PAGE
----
Soon after, the exhaustion levels caught up with me, and I started to break bones, by falling off flat surfaces and even ones. My husband began to escape to office, as the tv crews had started looking out for him, and the invitations to travel abroad were consecutively coming in. On one occasion, Sucheta Mahajan and I had taken our children to Lodi gardens together, and since I had just come out of plaster for three broken bones in my right arm, we were celebrating this, with pastries and an outing. I was so delighted to be out in the park with the kids, that I came down an incline with a pastry box in my hand, and fell, breaking six bones, with my hand stuck into my wrist in the most alarming fashion. We went to the bone setting clinic which had fixed my other arm just three weeks previously, and the doctor wanted to admit me with anaesthesia, but I said “No, the kids have school tomorrow, and I have to go to work.” So he gritted his teeth, and pulled my hand out from its self enforced groove. I was in plaster again, this time my left arm, but since it was winter holidays we went to Chennai, and it was not as hard as the previous accident, since I had previous experience of being single handed and appropriate clothing and skills.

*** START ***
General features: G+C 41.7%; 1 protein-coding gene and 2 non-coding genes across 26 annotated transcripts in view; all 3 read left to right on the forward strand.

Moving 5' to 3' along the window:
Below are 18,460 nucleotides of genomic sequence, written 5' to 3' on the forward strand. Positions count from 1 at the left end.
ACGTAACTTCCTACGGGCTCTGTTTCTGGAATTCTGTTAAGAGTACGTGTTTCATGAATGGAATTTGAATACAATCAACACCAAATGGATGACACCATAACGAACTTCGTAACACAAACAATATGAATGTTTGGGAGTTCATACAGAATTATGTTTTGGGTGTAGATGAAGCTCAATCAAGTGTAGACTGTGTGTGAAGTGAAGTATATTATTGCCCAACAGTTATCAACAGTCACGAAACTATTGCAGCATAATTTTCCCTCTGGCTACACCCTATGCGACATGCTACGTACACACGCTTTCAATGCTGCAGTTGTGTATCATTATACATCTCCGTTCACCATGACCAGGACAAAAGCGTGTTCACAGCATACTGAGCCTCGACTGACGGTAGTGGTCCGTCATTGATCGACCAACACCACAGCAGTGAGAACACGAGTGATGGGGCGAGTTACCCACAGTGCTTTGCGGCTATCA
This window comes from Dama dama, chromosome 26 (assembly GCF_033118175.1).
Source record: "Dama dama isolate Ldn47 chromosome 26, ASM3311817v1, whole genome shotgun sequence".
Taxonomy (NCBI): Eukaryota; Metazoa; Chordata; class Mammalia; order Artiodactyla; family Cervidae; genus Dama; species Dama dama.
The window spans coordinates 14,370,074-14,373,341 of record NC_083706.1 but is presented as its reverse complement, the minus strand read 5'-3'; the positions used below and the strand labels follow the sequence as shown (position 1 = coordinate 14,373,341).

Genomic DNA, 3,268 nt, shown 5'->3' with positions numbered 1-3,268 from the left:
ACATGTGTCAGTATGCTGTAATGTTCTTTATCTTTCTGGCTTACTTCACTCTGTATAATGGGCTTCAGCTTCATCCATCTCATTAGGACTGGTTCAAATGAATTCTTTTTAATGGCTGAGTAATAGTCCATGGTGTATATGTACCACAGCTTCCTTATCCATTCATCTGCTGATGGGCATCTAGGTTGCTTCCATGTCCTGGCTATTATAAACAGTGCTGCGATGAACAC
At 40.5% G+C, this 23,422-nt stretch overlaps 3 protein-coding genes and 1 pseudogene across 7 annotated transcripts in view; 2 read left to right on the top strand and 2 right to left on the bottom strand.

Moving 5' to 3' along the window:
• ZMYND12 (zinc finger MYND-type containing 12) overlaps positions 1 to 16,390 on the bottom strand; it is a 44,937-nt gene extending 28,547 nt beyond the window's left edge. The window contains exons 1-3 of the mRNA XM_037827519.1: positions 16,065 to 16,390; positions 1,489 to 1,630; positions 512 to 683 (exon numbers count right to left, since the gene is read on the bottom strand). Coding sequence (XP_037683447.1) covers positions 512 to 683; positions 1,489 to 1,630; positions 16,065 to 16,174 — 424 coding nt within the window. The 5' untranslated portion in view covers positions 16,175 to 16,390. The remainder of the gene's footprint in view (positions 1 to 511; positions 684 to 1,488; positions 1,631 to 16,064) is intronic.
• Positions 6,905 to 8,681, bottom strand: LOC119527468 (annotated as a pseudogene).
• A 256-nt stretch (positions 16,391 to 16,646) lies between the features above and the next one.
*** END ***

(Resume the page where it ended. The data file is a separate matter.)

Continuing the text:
JNU was always magical for me. To touch its ground was to be healed, to be happy, and the students were so wonderful, and still are, that I was dazzled. Shiv  had started travelling non stop, and going to office on week ends as well, and soon, the invitations to speak  were so plentiful, that he just boarded planes in continuity, with loyal friends and conference mates in tow. I understood that it was a situation which was fait accomplice. I would not give up JNU, he would not give up the success, and it’s symbols which included absorption into corporate academics, though as a young man  in the late seventies,he had been so much against projects and multinational funding. We were not judgemental of each other, though both of us felt deeply, that the loss to the family because of our career choices were tragic in themselves. When I told him that I wanted to shift out with the girls to become a warden at a hostel in JNU, he looked aghast, and said “But I wash all your clothes, and I pack the kids’ food, and drop it at the crèche, what more can I do , and I send the clothes for ironing, and do the shopping every morning, and see the kids to the bus stop, and I help them with their homework, and phone every evening to see what they need for crafts class.” All in one breath, and as a memory list of good husbanding, perfectly true. But then, after this plaintive plea, he went off to England, and was not seen or heard from, as was customary among jhola carrying academics in the corporate funded international rat race. I packed the books which I needed, the clothes, and the children, called a truck and went off to JNU. When he came back from his tour, he came to JNU and stared bleakly at me, but we fell into the whirl of our mutual obsessive workplaces, and didn’t look back.